Sir Vivian Richards came to watch me play cricket the other day. That’s the sort of sentence you wait a lifetime to write. What’s more it’s true. Sort of. I haven’t been able to say anything like that for ten years, just a few days before the Rugby World Cup final in Sydney in November 2003. I was at a screening at the National Film Theatre of a nautical epic called Master and Commander, starring Russell Crowe and Paul Bettany. Afterwards there was a Q and A with the actors. After a series of standard questions about the cinematography and suchlike, I put my hand up.
‘A question for Mr Crowe, please. Who does he think will win the World Cup final on Saturday, England or Australia?’
‘Are you being serious?’
Crowe launched into an extremely well-informed analysis, concluding that it came down to the differing strengths of the two front fives and that, on balance, England’s shaded it. In the days up to the game I could say, just about truthfully, to anyone I could persuade to listen, ‘Well I was talking to Russell Crowe the other night and he reckoned it came down to the scrum…’
Anyway, back to Sir Vivian. We were under lights at Sir Viv’s mighty Test stadium in Antigua, and Sir Viv, who has enough charisma to light the place on his own, arrived in time to see the first of the 20-odd sixes off our bowling fly into the top stand. Our opponents were named, ominously, the Antigua Legends, and we were a team of roaming journalists and friends, few of us in the first flush. And the trouble was that the young man from the Mail on Sunday had engaged in some ill-judged banter with the Legends’ skipper, an amiable giant called Wilden Cornwall, saying that he, the Mail man, was ‘The Boss’. As Wilden has a first-class batting average in the thirties and bowling in the twenties, this was not necessarily smart. Wilden, an old pal of Sir Viv’s — though he never got anywhere near a West Indies international side, which makes you think — launched one of the most savage batting onslaughts any of us had witnessed. After a bit I said to the square-leg umpire, who had stood in Test matches, ‘This is brutal stuff.’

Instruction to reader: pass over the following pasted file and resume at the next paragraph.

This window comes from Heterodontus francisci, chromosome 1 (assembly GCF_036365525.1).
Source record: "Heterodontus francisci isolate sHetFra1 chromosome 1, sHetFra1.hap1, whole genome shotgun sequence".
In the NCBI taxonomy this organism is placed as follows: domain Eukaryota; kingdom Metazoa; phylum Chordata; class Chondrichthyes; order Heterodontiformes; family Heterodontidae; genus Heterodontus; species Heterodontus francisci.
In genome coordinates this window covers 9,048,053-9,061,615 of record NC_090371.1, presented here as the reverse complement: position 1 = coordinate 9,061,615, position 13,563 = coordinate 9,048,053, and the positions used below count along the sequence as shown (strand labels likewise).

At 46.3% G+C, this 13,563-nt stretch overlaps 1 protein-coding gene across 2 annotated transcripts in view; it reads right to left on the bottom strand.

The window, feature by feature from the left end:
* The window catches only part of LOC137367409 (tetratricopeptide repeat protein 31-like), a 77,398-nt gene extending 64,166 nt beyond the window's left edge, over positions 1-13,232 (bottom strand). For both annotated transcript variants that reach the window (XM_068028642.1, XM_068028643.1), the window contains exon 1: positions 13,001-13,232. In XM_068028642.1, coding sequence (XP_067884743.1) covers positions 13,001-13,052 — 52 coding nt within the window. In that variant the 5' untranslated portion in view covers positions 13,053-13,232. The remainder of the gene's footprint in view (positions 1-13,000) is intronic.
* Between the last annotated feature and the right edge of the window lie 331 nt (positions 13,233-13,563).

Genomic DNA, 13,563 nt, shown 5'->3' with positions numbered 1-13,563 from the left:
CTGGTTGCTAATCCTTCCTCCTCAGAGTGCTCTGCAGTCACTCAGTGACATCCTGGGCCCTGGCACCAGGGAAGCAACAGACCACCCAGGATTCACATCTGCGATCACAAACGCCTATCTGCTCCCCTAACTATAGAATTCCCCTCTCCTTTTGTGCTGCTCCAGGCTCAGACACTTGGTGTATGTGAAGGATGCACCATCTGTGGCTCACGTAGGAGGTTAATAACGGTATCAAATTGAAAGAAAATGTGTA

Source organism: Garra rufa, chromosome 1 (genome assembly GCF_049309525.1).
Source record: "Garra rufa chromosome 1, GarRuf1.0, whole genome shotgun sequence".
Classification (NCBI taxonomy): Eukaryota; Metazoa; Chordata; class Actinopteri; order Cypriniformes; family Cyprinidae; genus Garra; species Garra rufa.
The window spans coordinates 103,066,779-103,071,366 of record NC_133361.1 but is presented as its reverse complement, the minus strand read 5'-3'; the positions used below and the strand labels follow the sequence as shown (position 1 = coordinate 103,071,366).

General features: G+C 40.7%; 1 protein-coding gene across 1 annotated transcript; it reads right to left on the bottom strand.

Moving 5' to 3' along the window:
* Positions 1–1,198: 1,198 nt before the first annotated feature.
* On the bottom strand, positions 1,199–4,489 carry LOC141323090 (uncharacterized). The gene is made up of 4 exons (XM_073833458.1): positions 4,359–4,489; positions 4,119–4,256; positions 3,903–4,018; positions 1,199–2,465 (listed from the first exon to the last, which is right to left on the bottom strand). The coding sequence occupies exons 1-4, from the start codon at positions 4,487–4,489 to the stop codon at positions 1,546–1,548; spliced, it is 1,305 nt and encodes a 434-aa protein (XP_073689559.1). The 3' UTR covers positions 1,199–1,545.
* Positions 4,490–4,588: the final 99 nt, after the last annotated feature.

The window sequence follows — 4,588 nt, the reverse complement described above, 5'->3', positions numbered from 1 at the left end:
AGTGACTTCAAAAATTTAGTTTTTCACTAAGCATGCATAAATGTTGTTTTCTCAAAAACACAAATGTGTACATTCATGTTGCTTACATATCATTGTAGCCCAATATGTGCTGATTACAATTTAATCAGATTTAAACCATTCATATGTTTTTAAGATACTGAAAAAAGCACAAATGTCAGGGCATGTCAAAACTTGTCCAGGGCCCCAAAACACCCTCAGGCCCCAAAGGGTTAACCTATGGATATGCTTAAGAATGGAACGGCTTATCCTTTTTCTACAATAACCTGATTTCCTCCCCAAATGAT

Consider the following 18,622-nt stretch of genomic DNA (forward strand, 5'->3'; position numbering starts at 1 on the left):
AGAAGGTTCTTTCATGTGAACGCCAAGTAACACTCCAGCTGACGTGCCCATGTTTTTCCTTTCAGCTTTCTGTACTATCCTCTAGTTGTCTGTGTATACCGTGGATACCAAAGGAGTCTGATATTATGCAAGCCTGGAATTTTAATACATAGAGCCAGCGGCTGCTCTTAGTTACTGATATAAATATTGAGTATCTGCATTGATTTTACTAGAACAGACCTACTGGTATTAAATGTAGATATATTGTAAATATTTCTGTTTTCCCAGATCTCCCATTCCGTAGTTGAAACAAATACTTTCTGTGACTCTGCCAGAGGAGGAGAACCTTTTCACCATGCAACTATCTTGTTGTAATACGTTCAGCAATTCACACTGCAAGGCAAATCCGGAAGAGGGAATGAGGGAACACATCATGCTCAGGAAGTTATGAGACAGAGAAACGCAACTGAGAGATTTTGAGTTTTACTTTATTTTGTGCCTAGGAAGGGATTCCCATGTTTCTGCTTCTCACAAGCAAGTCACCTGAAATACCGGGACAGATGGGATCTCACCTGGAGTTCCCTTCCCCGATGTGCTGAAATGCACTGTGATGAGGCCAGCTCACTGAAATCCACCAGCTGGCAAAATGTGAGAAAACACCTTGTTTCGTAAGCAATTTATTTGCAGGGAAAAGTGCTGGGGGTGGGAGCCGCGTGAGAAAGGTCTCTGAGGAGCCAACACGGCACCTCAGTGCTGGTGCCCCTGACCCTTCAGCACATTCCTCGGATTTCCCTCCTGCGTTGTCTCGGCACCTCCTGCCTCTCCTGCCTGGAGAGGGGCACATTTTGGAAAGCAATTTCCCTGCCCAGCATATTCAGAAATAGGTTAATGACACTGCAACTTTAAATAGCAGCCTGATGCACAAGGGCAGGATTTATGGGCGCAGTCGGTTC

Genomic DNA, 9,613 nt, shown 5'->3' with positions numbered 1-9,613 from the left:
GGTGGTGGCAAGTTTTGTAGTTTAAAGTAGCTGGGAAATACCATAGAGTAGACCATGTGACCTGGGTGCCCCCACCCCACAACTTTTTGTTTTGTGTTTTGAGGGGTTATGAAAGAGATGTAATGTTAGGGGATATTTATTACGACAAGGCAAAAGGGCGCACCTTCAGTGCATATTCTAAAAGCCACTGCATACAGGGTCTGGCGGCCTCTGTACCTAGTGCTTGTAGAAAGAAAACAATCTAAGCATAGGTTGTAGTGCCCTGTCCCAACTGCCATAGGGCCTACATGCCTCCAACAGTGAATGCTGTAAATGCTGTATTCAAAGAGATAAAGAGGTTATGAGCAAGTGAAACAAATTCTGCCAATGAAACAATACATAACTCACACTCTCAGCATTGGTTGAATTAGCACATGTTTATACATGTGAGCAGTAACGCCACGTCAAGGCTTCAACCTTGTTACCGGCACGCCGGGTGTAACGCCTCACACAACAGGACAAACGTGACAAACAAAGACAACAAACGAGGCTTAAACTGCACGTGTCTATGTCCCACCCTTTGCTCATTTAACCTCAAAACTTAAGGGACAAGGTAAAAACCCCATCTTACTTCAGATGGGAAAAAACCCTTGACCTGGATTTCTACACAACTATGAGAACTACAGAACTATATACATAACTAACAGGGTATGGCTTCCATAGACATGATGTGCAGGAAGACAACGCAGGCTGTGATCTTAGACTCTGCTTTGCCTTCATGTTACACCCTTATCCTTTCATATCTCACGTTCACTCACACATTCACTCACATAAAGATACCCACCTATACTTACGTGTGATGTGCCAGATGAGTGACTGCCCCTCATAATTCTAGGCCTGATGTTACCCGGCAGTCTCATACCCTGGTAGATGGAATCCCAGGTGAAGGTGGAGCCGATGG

‘Ah,’ he replied mistily. ‘You should have seen him in his prime.’
No bigger legend though, of Antigua or world cricket, than Sir Viv, who was charm itself at half time and at the presentations afterwards. For which many thanks to the Antigua Tourist Board, and if any Spectator reader wanted to taste the joys of the island and of fierce cricket, you could do worse than whipping over to the Caribbean next month for three one-day games between the West Indies and England (ahem!) at the Viv Richards Stadium from the end of February (www.windiescricket.com). Sir Viv will be there, as will the thousands of Antiguans who have always made watching on the island such a joy.
Talking of great sports stars of the 1980s, the must-have accessory for every tennis player this season is an ageing grand slam champion: Boris Becker for Novak Djokovic, Stefan Edberg for Roger Federer. Michael Chang is working with Kei Nishikori, the world No. 17, and Sergi Bruguera, twice winner of the French Open, is coaching world No. 9 Richard Gasquet. But there must be little that Edberg can teach Federer about court craft after 17 major wins, and we are unlikely to see Djokovic throwing his body the length of the net after a few chats with Becker. They are there as a comfort blanket, an ego-massager, a self-justification (‘If he wants to sit and watch me, I must be good’).
Actually, there is one branch of English sport that really could do with guidance from a great. Have you got Sir Viv’s number, Alastair Cook?
Roger Alton is executive editor of the Times.